Trust is an aspect of leadership that is central to The Human Side of Business – as you’ve probably noticed by all of the world-class thought leaders who write on the topic here at OPENfor.business. And here’s the thing about trust: you can drive a truck between the crooked politico who asks you to trust them with your vote, and the human relations expert who advises you how to build genuine, lasting trust with your staff, your peers, your customers, and your community.

One is trying to sell you a bridge. The other is trying to build a bridge between you and those around you, for the betterment of all.

But how about you? Maybe you haven’t written a book on the topic of trust, but certainly the intertwined issues of being more deserving of trust (the inner state of trustworthiness) and being perceived by those around you as a person they can trust (the outer state of actually being trusted) – you likely feel one can always do better; I think we all do.

So please, don’t inadvertently blow it with two simple words that often send others fleeing for the exit.

Those two words? “Trust me.”

Years ago I saw a movie that forever ruined that popular phrase for me. The movie was Blaze, the story of romance between burlesque dancer Blaze Starr (Lolita Davidovich) and Louisiana governor Earl Long (Paul Newman). At the very start of the movie, as Davidovich’s young character is about to hop a bus out of rural West Virginia and off to adventure, her mother sets up a theme repeated throughout the film:

“Never trust a man who says ‘Trust me.’”

Remembering this warning, when the still-15-year-old Blaze hears it from her would-be agent as he prepares to seduce her, she climbs out a bathroom window, never looking back.

Then, on the night when Starr and Long meet, the following dialog ensues:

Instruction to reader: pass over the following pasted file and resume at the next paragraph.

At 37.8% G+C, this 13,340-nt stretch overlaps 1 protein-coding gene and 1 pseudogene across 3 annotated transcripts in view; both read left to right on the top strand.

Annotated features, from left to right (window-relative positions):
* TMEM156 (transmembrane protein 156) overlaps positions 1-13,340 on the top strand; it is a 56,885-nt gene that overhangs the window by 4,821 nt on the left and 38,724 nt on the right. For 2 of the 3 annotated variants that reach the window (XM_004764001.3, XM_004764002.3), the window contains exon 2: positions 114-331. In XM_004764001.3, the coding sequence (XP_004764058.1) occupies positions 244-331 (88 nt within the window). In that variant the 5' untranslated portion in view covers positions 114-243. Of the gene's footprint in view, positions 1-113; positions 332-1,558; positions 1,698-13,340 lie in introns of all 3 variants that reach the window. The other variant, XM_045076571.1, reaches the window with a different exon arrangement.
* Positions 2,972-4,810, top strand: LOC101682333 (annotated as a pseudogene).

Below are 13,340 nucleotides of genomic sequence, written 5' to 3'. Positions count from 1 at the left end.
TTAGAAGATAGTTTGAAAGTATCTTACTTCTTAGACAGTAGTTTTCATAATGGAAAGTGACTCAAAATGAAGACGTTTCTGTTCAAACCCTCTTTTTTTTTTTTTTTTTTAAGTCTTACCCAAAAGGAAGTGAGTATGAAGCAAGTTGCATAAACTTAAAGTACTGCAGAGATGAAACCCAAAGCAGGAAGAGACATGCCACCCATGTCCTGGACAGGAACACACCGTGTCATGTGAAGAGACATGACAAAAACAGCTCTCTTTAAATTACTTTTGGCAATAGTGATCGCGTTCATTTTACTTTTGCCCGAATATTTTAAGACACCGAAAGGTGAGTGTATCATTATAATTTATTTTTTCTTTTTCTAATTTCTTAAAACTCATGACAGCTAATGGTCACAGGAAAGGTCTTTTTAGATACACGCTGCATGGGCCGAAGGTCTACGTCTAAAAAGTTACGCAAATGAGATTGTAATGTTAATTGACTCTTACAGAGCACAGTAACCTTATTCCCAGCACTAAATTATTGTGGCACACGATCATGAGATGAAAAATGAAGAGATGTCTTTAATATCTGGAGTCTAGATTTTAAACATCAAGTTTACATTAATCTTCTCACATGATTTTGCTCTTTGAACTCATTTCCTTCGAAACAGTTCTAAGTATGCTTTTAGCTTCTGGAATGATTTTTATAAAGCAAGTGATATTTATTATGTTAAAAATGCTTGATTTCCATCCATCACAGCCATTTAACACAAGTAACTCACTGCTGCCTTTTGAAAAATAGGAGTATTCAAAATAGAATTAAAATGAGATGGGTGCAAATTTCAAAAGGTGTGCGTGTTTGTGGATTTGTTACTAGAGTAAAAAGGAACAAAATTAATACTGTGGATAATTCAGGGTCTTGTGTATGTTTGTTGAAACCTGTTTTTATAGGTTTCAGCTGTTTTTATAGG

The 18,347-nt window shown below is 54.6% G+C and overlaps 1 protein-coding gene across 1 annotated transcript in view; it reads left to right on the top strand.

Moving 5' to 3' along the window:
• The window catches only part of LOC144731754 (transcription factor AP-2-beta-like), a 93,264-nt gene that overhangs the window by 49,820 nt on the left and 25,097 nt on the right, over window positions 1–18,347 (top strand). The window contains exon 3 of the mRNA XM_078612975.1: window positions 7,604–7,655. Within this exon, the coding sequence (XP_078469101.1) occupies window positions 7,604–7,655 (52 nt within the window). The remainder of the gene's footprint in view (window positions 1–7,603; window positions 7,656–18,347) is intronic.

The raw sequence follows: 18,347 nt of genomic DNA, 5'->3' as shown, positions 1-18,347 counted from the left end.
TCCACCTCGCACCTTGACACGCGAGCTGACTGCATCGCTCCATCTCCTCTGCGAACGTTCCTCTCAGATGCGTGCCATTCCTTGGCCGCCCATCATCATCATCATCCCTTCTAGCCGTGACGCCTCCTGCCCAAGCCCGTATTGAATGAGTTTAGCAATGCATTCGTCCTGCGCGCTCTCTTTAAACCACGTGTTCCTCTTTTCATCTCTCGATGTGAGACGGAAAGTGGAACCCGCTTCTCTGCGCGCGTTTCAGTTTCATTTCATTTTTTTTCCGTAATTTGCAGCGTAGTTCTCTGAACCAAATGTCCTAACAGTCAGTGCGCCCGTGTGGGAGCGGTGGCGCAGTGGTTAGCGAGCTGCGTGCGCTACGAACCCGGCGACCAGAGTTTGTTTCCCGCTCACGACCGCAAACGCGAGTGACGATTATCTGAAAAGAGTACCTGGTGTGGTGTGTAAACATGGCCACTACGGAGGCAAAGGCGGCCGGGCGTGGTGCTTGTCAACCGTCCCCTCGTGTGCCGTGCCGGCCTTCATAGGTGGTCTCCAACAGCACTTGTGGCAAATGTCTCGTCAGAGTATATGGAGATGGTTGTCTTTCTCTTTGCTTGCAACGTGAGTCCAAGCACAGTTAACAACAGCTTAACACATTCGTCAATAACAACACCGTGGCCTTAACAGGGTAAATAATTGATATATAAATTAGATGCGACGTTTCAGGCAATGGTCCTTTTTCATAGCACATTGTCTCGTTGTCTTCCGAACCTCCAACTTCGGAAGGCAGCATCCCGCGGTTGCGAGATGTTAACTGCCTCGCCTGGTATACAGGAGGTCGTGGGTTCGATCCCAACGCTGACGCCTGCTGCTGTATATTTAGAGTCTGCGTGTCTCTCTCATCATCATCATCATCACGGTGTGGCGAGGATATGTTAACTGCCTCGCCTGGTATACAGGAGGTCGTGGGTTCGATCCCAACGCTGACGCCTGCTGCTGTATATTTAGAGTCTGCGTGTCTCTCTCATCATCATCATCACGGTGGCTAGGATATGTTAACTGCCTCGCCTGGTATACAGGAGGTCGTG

Starr: “Can I trust you?”

Long: “Hell no!”

Starr (whispering to herself): “What a wonderful thing to say.”

I don’t recommend this movie for young kids, but I just re-watched it with my 84-year-old mother, who loved it. See it with your mom if you like, but more importantly, make this movie an integral part of your firm’s new hire orientation, and especially bake it into your sales training program. Ban the phrase “Trust me” from your organization’s lexicon. So too with synonymous phrases such as “Believe me,” “To be honest,” …all that stuff. Just toss it all.

Being deserving of trust is something we live, not something we say about ourselves. Do you tell people you’re good-looking? Funny? Smart? (Okay, people do this last one quite often in business, I’ve noticed, but I’ve also observed that those are the people others mock behind their backs.)

To put a spin on Margaret Thatcher’s famous “power and lady” quote:

“Being trustworthy is like being a lady. If you have to tell people you are, you aren’t.”

So how do you ban this phrase throughout your organization? You may have noticed, I’m not a big fan of compelling behavior through bribes and punishment – not only is it coercive, but both of those things are so incredibly ineffective that often they bring you the opposite result: that’s how much people detest being told what to do.